Four-and-a-half years after its inception, the Xrail partners have made considerable progress towards achieving their vision of transparency and quality in wagonload. Members are offering their customers origin and destination-specific time of arrival, track and trace, automated delay alerts, and revised delivery times in the event of a delay. Processes and interfaces are being standardised to offer uniform customer service across the whole Xrail territory.
"We're providing information to the market about single wagonload and sending out a strong message that the partners believe in the future of the business and are investing in it," Xrail CEO Mr Sassan Rabet told delegates at June's Global Rail Freight Conference, which was hosted by the International Union of Railways (UIC) and Austrian Federal Railways (ÖBB) in Vienna.
Currently around 15% of wagonload traffic between the members operates in accordance with Xrail standards and the proportion is increasing. Ten networks and 460 origin and destination points are already served by Xrail and the system will be extended into northern Italy later this year when DB Schenker Rail launches wagonload services in the region, helping to fill the void left by the closure of Trenitalia's wagonload network.
Rabet notes that European wagonload operators tend to focus on managing supply but have so far failed to manage demand. Capacity booking is in widespread use in North America but in Europe only Sweden's Green Cargo has an established capacity booking system.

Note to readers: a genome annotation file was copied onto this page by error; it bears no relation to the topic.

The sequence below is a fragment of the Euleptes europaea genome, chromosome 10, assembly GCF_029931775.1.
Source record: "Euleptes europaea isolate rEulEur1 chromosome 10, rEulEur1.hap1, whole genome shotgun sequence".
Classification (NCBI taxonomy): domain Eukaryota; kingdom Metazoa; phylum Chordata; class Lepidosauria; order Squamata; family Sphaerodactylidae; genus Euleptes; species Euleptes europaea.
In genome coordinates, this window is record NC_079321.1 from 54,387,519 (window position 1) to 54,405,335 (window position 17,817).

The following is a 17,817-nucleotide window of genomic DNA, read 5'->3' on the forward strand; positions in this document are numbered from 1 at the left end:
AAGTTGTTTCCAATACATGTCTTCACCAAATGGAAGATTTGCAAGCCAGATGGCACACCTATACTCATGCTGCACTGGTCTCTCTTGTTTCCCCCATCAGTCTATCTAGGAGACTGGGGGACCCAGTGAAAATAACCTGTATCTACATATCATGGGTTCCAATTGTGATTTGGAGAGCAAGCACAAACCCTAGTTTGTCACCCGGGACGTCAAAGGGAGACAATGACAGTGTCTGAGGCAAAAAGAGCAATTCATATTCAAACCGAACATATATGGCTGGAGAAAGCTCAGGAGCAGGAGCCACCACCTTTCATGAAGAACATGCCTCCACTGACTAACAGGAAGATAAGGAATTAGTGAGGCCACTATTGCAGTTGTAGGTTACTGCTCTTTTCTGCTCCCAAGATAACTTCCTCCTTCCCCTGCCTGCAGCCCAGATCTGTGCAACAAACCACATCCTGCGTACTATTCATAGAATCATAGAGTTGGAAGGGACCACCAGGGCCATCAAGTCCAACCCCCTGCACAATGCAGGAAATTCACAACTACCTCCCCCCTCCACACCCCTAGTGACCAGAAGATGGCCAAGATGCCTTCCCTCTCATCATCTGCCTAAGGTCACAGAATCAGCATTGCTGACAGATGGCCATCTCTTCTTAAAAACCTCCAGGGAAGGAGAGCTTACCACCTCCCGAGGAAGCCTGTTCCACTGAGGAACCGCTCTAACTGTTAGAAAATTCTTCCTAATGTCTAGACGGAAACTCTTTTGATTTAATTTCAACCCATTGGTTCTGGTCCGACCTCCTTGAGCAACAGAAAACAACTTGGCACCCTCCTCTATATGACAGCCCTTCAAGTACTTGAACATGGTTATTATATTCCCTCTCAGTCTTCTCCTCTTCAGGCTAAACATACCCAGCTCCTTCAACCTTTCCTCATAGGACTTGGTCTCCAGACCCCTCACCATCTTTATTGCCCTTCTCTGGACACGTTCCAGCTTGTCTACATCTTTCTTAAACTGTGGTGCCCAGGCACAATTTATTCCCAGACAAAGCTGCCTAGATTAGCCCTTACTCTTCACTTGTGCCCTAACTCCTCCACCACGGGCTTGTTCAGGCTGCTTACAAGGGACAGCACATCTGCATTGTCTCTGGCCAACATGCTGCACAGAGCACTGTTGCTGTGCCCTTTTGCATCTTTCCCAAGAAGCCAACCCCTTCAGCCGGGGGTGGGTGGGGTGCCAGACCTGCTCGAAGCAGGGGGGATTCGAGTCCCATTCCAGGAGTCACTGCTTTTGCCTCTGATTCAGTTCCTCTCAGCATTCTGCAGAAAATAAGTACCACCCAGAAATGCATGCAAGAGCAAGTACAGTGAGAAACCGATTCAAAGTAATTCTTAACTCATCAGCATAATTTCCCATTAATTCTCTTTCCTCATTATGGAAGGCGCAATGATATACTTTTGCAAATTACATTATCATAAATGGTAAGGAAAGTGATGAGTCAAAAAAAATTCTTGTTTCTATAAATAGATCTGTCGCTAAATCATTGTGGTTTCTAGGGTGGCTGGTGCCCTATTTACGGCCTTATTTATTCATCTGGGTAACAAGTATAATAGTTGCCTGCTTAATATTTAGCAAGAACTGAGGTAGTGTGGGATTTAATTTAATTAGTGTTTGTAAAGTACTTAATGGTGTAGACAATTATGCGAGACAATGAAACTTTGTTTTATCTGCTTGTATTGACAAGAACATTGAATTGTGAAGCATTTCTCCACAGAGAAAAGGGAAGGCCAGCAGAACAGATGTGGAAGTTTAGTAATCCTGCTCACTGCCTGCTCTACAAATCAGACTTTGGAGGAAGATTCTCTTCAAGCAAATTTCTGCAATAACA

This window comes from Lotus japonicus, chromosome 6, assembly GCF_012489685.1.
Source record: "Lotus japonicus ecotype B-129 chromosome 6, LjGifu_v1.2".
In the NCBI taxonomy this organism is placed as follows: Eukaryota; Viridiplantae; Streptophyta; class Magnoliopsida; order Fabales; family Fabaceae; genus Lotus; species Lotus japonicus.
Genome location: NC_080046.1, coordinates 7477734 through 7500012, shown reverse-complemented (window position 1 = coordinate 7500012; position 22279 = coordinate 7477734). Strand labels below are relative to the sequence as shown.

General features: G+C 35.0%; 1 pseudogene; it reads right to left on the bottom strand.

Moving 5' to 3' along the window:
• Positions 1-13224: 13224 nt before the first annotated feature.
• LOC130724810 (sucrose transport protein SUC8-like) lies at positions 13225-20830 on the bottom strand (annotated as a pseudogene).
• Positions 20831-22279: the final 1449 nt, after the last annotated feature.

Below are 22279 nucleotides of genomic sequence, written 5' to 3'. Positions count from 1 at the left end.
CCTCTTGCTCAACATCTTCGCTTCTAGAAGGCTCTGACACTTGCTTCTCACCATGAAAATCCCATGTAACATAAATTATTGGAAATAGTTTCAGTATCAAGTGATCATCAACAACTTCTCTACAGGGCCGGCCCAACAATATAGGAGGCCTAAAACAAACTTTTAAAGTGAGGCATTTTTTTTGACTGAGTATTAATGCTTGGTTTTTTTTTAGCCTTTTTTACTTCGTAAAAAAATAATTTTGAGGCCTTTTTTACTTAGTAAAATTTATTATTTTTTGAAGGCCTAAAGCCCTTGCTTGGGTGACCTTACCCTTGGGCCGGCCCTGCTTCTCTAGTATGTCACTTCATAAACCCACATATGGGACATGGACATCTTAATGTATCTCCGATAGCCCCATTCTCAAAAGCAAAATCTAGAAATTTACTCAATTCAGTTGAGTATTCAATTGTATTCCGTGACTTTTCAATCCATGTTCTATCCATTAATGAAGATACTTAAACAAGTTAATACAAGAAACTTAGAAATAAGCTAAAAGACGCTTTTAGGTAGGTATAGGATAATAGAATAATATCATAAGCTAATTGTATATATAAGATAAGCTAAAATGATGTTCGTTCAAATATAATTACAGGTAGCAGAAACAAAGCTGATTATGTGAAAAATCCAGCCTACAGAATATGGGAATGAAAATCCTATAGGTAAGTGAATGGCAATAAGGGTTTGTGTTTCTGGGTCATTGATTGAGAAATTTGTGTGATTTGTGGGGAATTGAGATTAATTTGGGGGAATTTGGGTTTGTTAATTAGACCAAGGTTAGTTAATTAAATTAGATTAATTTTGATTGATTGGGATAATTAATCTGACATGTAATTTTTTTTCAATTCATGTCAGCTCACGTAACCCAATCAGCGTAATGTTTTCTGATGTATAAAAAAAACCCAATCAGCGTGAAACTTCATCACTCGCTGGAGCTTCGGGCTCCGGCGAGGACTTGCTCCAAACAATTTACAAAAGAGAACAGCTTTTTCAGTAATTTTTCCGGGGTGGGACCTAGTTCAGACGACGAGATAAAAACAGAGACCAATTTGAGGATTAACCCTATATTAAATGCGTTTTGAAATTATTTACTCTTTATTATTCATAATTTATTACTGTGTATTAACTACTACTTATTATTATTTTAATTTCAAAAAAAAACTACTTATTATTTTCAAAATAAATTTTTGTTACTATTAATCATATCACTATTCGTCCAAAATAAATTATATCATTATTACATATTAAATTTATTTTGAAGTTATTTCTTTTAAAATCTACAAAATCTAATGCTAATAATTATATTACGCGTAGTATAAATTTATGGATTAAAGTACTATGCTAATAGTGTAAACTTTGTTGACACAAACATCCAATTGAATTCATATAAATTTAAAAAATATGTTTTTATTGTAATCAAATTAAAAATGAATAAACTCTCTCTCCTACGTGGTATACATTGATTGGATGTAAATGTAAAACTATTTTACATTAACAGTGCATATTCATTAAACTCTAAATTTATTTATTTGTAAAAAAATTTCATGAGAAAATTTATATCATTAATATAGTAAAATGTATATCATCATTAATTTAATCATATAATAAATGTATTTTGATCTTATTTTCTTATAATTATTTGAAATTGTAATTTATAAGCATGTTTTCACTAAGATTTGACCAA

To address this Xrail is moving from open to controlled capacity booking through Xrail Capacity Booking (XCB), an IT tool which will connect domestic capacity booking systems via a central broker to provide full international coverage across the entire Xrail territory. XCB will make capacity booking seamless between the seven partners and give shippers an estimated time of arrival (ETA) for their wagons at the time of booking.
"There is a strong belief among the partners that this isn't just a new IT tool but something that will change the basis of the wagonload business," says Rabet. "Our ambition is that railfreight operators have shipments and ETA in mind and not their schedules, because customers don't care whether a particular train runs on time, they only care about when their consignment will be delivered."
The European Commission's aspiration that 30% of road freight transport over 300km should shift to rail and other modes by 2030 can only become a reality if a sustainable wagonload network exists to provide small and medium-sized shippers with a viable alternative to road transport. The EC needs to play a role in this by ensuring that future legislation on market opening does not harm the fragile economics of wagonload, and that EU-funded freight-focused infrastructure enhancements benefit wagonload traffic wherever possible.
Extending the reach of Xrail west into France and east to the Czech Republic, Slovakia and Poland would be another welcome step towards making wagonload a viable alternative to road transport for many more European businesses.